Canadian Fed Cup tennis player Sharon Fichman of Toronto and her teammates were already celebrating winning their April 20 Fed Cup tie against Slovakia in Quebec City prior Fichman to taking to the court for her doubles match with teammate Gabriela Dabrowski.
With last week’s Fed Cup 3-1 win in the best-of-five match Fed Cup World Group playoff over the Slovaks, Canada made tennis history with its victory by advancing to the world group of eight nations that will compete in 2015 for the Fed Cup championship. This marks the first time that Canada has reached the world group since Fed Cup play expanded to include 70 nations in 1990.
The only negative result for the Canadians was the loss by Dabrowski and Fichman in the final doubles match. However, the defeat was a “dead rubber,” meaning the result wasn’t necessary for Canada to advance.
Dabrowski and Fichman put up a good fight against the Slovakian team of Janette Husarrova and Anna Schmidlova. They lost the first set 6-4, but rebounded with a 7-5 win in the second, only to lose in the third set tie-breaker 11-9 after Fichman made errors on two forehand shots at 9-9 .
“I’m not pleased with the loss, but it was more important to me that our team won and made history for Canada. Fed Cup is very special for me. Unlike the individual tournaments, I heard everyone screaming and yelling for us, and it’s an atmosphere that can’t be duplicated. It’s a lot more fun to celebrate winning with your team mates than celebrating alone,” Fichman said after her match
Fed Cup is a year-round global competition for women in tennis, similar to Davis Cup for men.
As Canada’s top singles player, Eugenie Bouchard of Westmount, Que., clinched the Fed Cup tie with her 7-6(6), 6-3 win over Jana Cepelova, Fichman and her teammates, all sporting Canadian flags on their faces, hugged Bouchard in an on-court celebration.
“We matured as a team, defeating four nations in a row over two years – Columbia, Ukraine, Serbia and Slovakia – to advance to the world group,” said Canadian Fed Cup captain Sylvain Bruneau.
“Sharon was very important for us to advance. Her crucial single and doubles wins last year against Columbia and Ukraine put us in a strong position,” he added. “At only 23, Sharon is still young and can play both singles and doubles for us, and our depth is important to compete with the strong teams we will be facing in 2015.”
So far, 2014 has been a banner year for Fichman. She’s Canada’s second-best female tennis player (with a ranking of 87) in singles and the top Canadian doubles player (ranked No. 56) as well.
This year, she has defeated four top 50 singles players at tournaments, including her close friend Shahar Peer of Israel, to reach her career-high ranking in singles.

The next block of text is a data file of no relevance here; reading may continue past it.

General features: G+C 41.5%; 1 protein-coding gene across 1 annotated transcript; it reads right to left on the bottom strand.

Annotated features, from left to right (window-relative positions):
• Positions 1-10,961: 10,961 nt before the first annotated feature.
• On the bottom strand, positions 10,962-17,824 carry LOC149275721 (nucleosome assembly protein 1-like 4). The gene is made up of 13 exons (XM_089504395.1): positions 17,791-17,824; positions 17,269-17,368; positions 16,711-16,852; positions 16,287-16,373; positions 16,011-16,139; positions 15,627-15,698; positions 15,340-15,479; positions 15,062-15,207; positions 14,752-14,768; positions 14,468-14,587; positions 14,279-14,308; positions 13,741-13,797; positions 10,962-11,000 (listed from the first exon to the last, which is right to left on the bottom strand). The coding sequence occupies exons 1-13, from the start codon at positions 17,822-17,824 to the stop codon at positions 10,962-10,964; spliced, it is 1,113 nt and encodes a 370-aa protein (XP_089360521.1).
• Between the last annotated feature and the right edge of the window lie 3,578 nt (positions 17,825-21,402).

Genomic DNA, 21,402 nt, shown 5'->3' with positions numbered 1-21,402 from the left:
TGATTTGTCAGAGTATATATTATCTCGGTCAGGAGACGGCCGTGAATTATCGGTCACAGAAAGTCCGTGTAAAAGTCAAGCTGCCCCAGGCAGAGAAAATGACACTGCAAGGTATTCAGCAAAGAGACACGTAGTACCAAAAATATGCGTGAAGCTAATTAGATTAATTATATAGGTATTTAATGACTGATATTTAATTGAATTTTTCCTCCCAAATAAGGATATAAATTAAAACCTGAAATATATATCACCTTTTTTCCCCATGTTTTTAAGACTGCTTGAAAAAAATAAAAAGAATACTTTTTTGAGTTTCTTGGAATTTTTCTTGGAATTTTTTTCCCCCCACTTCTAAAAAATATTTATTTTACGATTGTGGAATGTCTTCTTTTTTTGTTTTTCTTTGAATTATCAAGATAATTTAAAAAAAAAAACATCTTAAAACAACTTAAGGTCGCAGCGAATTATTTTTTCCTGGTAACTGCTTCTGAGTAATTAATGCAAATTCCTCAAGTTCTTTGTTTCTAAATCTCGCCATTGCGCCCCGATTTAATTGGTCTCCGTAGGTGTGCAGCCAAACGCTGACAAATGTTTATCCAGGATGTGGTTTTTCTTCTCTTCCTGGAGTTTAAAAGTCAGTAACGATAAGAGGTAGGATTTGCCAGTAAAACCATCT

Fichman has always made herself available to play for Canada, even when it meant she would lose prize money and ranking points by forgoing tournaments to play Fed Cup. She’s also the youngest person ever, at age 14, to play Fed Cup for Canada, beginning in 2005.
“I have absolutely no regrets about playing Fed Cup, even if I have to bypass tournaments. The experience of sharing the ups and downs with your teammates is such a contrast to what we normally do, since tennis is otherwise an individual sport. Playing for Canada makes me stronger mentally, as well as being proud of all the milestones I’ve achieved”.
Fichman also made history as the youngest athlete ever, at 14, to win a gold medal for her nation at the Maccabiah Games in 2005.
“I felt the importance of playing for Canada even then. What made playing the Maccabiah Games even more special was sharing my Jewish heritage and developing friendships as there was more to going to Israel than playing my matches,” she said.
“I have citizenship for both Canada and Israel and have so many relatives there that I feel so much at home there as I do in Toronto”.
Fichman is the first Jewish player to play Fed Cup for Canada since Vicki Berner of Vancouver did so from 1965 to 1968.
Fichman finished her junior career ranked fifth in the world in 2006, winning the prestigious Orange Bowl junior title in 2003.
She was born in Toronto two years after her parents immigrated to Canada from Israel in 1988. Her parents came to Israel after leaving Romania in 1983. She started playing tennis at age five and starting wining tournaments at age six.
To learn more on Fed Cup, go to www.fedcup.com.